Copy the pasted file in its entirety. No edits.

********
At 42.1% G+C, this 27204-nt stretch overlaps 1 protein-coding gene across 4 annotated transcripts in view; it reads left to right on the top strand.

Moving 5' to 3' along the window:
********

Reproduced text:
At 42.1% G+C, this 27204-nt stretch overlaps 1 protein-coding gene across 4 annotated transcripts in view; it reads left to right on the top strand.

Moving 5' to 3' along the window: